Facing a diplomatic deadlock, the Philippines is confronting the prospects of direct military confrontation with China. After all, Beijing can further expand its maritime patrols across the disputed waters, impose a tightening siege on Philippine maritime detachments, and implement an Air Defense Identification Zone (ADIZ) in the South China Sea. From the perspective of the Philippines, the Obama administration’s unequivocal commitment to aid its Southeast Asian ally in the event of confrontation with China is the ultimate form of deterrence. Many strategists believe that China’s assertiveness is a function of American strategic ambivalence under the Obama administration, allowing China to exploit the lopsided balance of power in the region, especially with respect to Southeast Asian countries, such as the Philippines and Vietnam.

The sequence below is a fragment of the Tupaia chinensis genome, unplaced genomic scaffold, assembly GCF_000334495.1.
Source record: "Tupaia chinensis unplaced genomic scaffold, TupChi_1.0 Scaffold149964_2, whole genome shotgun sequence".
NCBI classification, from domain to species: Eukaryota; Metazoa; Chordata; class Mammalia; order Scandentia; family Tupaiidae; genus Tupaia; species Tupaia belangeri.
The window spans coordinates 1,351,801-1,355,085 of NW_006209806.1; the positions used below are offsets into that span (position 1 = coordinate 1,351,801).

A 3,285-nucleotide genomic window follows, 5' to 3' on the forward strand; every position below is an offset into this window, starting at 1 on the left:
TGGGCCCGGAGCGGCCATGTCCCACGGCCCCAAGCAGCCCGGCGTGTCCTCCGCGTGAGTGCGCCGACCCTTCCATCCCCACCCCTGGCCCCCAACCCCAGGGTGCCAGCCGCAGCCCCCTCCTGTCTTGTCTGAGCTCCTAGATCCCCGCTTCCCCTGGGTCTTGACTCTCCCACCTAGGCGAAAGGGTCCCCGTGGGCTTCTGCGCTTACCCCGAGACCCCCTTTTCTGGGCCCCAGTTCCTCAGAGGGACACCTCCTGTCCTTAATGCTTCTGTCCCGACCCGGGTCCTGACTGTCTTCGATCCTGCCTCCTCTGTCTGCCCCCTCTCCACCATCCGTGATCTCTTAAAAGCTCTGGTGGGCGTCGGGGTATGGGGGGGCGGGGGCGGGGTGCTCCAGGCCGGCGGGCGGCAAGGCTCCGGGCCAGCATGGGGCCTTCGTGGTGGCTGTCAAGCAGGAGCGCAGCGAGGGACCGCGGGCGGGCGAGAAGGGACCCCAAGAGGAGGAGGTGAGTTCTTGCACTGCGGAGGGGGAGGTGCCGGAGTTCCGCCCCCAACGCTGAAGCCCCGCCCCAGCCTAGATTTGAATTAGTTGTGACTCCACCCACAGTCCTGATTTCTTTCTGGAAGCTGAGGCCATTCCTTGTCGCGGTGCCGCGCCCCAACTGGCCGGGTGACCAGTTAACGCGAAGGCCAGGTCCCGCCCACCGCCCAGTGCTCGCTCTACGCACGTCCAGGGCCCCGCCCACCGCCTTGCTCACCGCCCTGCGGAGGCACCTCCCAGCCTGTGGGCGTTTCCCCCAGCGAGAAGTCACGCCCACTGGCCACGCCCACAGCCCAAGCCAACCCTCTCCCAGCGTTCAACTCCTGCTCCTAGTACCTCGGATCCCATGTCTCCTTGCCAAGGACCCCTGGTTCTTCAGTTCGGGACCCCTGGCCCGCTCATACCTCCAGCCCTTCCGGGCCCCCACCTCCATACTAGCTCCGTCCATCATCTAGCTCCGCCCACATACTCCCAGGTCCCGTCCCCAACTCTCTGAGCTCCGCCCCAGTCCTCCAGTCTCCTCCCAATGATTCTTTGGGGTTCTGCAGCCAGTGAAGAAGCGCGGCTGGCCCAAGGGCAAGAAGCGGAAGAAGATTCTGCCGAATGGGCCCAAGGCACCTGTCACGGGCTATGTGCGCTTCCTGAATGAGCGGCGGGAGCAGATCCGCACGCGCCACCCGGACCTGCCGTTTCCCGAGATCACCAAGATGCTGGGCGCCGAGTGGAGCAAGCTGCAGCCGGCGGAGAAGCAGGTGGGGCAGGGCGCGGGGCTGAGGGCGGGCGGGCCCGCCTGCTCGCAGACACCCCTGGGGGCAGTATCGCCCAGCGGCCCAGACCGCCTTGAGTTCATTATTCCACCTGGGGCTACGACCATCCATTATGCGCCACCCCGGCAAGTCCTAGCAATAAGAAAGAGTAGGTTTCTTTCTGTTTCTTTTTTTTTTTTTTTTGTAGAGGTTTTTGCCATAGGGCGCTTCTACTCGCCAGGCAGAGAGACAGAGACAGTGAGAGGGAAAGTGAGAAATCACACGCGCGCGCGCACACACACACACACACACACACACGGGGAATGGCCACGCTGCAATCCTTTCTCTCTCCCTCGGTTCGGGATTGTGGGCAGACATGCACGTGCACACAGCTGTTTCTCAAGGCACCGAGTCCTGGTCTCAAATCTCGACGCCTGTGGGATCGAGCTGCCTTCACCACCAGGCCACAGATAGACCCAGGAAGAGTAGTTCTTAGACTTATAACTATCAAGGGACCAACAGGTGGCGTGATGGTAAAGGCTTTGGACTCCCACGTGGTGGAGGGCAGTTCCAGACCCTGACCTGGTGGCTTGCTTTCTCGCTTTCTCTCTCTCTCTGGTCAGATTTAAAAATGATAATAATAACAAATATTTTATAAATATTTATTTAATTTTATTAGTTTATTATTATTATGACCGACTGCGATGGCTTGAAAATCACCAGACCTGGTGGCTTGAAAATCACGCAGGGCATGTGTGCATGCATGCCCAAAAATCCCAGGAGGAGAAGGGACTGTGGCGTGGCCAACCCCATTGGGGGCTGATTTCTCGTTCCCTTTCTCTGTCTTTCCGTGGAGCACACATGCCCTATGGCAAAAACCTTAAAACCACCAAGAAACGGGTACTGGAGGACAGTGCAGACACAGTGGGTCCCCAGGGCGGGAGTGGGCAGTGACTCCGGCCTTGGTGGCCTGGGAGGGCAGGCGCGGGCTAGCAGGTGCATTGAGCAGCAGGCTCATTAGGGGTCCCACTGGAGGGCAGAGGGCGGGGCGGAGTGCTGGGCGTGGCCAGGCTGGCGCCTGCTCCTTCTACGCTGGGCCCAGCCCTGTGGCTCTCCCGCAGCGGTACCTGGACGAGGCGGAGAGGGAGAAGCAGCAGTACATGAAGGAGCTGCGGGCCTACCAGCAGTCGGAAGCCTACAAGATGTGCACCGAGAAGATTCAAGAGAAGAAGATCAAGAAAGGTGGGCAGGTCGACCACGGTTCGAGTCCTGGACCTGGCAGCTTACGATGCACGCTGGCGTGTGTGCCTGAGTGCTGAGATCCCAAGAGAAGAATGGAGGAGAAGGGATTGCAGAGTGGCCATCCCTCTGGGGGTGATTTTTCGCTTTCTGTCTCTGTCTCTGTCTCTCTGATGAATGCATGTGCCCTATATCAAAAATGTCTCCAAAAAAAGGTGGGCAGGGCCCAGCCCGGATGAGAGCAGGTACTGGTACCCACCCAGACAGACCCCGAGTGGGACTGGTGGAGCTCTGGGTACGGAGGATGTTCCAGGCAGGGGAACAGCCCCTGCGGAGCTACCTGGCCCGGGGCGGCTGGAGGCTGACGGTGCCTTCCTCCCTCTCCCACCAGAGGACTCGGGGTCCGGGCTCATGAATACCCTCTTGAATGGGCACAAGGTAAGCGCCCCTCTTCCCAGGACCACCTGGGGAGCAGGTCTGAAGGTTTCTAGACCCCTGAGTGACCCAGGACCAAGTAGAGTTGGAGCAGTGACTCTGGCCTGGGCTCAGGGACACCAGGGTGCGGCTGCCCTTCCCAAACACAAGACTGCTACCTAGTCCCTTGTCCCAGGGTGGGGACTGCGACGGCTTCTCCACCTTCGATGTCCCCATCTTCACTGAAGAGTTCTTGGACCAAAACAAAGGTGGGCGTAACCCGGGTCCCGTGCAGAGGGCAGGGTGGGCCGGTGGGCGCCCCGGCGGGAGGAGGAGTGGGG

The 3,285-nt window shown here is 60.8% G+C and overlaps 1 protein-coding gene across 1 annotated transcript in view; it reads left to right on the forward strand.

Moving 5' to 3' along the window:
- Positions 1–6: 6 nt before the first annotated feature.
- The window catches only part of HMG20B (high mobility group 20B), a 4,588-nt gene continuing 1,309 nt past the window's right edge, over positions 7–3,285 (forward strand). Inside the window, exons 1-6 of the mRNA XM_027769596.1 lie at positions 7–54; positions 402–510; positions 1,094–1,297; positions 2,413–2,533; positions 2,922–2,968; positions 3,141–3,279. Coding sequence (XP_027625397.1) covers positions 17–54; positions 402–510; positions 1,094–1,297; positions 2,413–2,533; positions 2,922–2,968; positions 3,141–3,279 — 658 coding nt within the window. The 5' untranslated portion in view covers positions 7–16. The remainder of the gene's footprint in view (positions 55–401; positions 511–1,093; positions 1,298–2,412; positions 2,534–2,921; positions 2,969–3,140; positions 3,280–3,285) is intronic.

Moreover, the Philippines’ anxieties stem from the fact that its 1951 Mutual Defense Treaty (MDT) with the United States is slightly vague on the question of mutual military obligations in an event of territorial conflict in the South China Sea. This is in contrast to the U.S.-Japan MDT, which implicitly states in Article I that American forces are obliged to contribute to the security of Japan against armed attack from without.
No wonder, during his earlier trip to Tokyo, President Obama unequivocally stated: “Our commitment to Japan’s security is absolute and article five [of the MDT] covers all territories under Japan’s administration, including the Senkaku islands”. Securing American military support, Japan is now in a strong position to reciprocate China’s recent calibrated de-escalation in the East China Sea.
To the dismay of many Filipinos, Obama made no comparable statements during his trip to Manila, where he consistently sought to reassure China that (a) Washington takes no position on the South China Sea territorial disputes and (b) the new security pact (EDCA) with the Philippines was not directed at Beijing. At some point, Obama went so far as stating, “It’s inevitable that China is going to be a dominant power in this region,” encouraging the Philippines to pursue a diplomatic resolution to its territorial disputes based on international law.